AssessmentsBundle branch block
Bundle branch block
A left bundle branch block can cause of the second heart sound.
USMLE® Step 1 style questions USMLE
USMLE® Step 2 style questions USMLE
A 23-years-old man comes to the clinic for his routine check-up. He has no complaints regarding his health and his medical history is noncontributory. Physical examination and laboratory assessment show no abnormalities with the exception of a notched ('M'-shaped) R-wave in lead V6 of his electrocardiogram. Which of the following is the most appropriate next-step in management?
Each heartbeat starts with the heart’s pacemaker cells in the sinoatrial node, sometimes called the SA node, in the right atrium. The SA node sends out an electrical signal that propagates out and contracts both upper chambers. The signal then moves through the atrioventricular node, or AV node, down into the lower chambers. Here it reaches the bundle of His and splits into the left and right bundle branches, which serve the left and the right ventricles. The signal then goes on to each ventricles’ Purkinje fibers, which leads to ventricular contraction.
Now, a “bundle branch block” describes when that electrical signal gets completely blocked or held up along one of the bundle branches. In most cases, this block, or delay, is caused by fibrosis, or scarring, that either occurs acutely or chronically. Acute causes can be things like ischemia, heart attack, or myocarditis, the inflammation of the heart tissue. Chronic conditions might lead to fibrosis of the heart tissue, because they all can cause slow and steady remodeling of the heart muscle; these include: hypertension, coronary artery disease, and cardiomyopathies.
If the block happens on the right side, it’s referred to as a right bundle branch block. With this type, the electrical signal starts at the SA node, contracts the atria, moves through the AV node, splits at the bundle of His, and then moves down the left bundle branch, but is blocked on the right bundle branch. This causes the left ventricle to contract first. The signal then spreads from the purkinje fibers of the left ventricle over to the right ventricle, which causes the right ventricle to contract after the left has contracted. So, with right bundle branch block, the right ventricle contracts late. If the block happened to be on the left side instead, which is called a left bundle branch block, the signal would be delayed on that side, and so the right ventricle would contract first, and then the left ventricle would contract late.
Now, on electrocardiogram or ECG, normally you have the characteristic P wave, which corresponds to the atria contracting, then the QRS complex, which corresponds to both ventricles contracting and is usually between 80 and 100 ms long. If there’s a delay in depolarization of one of the ventricles, the QRS complex gets wider because depolarization starts on time but ends later than usual. Because now one of the ventricles is contracting late, a QRS complex longer than 120 ms is common to see in a bundle branch block. Okay, so far we’ve been looking a relatively common view of the heart, called lead two, which is a type of “limb lead,” since we get it by attaching leads to two limbs: the right arm and left leg.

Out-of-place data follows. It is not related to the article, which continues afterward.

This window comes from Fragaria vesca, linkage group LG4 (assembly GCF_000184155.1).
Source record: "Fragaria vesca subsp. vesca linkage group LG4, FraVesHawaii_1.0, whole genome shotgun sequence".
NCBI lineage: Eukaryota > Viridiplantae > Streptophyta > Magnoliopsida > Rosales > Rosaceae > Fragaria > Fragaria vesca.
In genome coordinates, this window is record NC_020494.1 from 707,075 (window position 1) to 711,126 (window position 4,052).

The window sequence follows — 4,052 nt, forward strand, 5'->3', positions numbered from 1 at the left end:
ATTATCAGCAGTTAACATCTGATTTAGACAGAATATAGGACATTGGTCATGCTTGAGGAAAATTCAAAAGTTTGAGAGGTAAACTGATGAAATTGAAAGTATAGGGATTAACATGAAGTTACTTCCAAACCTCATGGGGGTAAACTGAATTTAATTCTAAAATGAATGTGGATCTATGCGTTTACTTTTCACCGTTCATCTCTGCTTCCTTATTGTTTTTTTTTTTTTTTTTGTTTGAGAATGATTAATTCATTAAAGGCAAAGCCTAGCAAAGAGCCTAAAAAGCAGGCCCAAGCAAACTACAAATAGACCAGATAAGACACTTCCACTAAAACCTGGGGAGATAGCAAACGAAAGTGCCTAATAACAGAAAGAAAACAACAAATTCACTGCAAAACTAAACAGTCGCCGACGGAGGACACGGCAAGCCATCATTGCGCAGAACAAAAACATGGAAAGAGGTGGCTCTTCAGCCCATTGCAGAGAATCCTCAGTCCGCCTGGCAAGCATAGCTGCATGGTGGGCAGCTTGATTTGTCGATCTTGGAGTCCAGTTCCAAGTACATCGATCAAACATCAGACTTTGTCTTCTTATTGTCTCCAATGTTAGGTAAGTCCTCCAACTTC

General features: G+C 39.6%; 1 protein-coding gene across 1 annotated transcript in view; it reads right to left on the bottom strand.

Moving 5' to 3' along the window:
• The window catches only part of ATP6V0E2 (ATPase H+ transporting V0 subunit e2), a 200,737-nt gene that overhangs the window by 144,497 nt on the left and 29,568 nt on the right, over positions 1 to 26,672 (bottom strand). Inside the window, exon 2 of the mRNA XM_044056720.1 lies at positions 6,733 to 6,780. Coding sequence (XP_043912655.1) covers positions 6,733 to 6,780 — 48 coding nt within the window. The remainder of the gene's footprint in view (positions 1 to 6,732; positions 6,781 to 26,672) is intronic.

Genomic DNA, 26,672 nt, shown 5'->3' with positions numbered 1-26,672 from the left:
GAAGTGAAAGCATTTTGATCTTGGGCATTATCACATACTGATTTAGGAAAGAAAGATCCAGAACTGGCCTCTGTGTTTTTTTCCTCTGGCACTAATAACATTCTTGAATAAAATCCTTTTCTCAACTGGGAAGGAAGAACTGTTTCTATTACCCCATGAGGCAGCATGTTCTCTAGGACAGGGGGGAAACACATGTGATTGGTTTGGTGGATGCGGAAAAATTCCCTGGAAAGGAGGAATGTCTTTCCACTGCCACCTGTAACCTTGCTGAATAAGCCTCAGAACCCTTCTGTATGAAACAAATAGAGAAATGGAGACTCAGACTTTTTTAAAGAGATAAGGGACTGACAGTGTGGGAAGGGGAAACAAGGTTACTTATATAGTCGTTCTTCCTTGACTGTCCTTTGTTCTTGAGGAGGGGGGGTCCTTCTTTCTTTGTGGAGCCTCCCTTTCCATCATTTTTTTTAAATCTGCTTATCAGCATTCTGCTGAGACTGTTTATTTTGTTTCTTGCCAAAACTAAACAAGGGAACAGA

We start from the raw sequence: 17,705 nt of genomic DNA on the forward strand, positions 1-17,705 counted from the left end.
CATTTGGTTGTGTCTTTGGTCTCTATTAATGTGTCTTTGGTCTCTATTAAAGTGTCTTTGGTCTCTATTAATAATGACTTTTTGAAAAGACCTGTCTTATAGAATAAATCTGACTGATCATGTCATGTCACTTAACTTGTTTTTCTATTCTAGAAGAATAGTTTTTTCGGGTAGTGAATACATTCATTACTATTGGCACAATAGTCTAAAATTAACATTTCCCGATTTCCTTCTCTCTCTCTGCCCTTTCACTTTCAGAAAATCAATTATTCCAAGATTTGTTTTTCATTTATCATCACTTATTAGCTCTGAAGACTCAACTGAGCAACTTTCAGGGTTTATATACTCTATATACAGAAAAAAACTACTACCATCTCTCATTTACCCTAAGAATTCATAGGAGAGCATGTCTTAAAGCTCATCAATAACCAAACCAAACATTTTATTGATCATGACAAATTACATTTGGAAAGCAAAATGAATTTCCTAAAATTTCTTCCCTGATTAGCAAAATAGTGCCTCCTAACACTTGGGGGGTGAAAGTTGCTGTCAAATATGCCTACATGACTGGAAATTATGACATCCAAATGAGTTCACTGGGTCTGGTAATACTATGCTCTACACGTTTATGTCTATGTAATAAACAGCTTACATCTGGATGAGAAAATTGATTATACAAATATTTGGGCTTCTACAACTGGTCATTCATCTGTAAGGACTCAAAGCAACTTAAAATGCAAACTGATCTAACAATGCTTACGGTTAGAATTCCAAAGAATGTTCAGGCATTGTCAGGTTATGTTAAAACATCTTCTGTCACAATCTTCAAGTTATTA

Even though this lead can provide some solid information, it’s often helpful to use other leads as well, especially when differentiating between left and right bundle branch block. The chest leads, or precordial leads, are really useful for doing just that. Chest leads look at the heart’s electrical activity when viewed from a slice parallel with the ground, whereas limb leads look at the heart in the frontal plane, which is perpendicular to the ground.
For chest leads, they go from V1, coming straight out the front of the chest, to V6, going out the left side of the chest. Each of these is like looking at the heart from a different perspective, right? V1 and V6 are particularly helpful since they’re the farthest apart from each other, and therefore have the most contrast between views. Normally, the first thing to depolarize is the septum, and the wave of depolarization moves from the left bundle branch toward the right ventricle, so toward V1 but away from V6. This means you’ll get a positive deflection on V1, and a negative deflection on V6. Next, that wave moves to the ventricles themselves, and since the left ventricle is usually more massive, you’ll get a large depolarization directed away from V1 but toward V6, so negative on V1 and positive on V6. Let’s say there’s a block along the left bundle branch, so now the overall direction of depolarization comes from the right side and moves toward the left, so away from V1 and toward V6, meaning negative in V1 and positive in V6. V6 will also often be notched from the left ventricle, depolarizing late. So, when it’s all said and done, V1 usually has a QS or “little r”-S complex, because QS means an absent R wave, and “little r”-S means a small R wave, either of which give it a “W” shape. On V6, the large “notched” R wave gives it an “M” shape.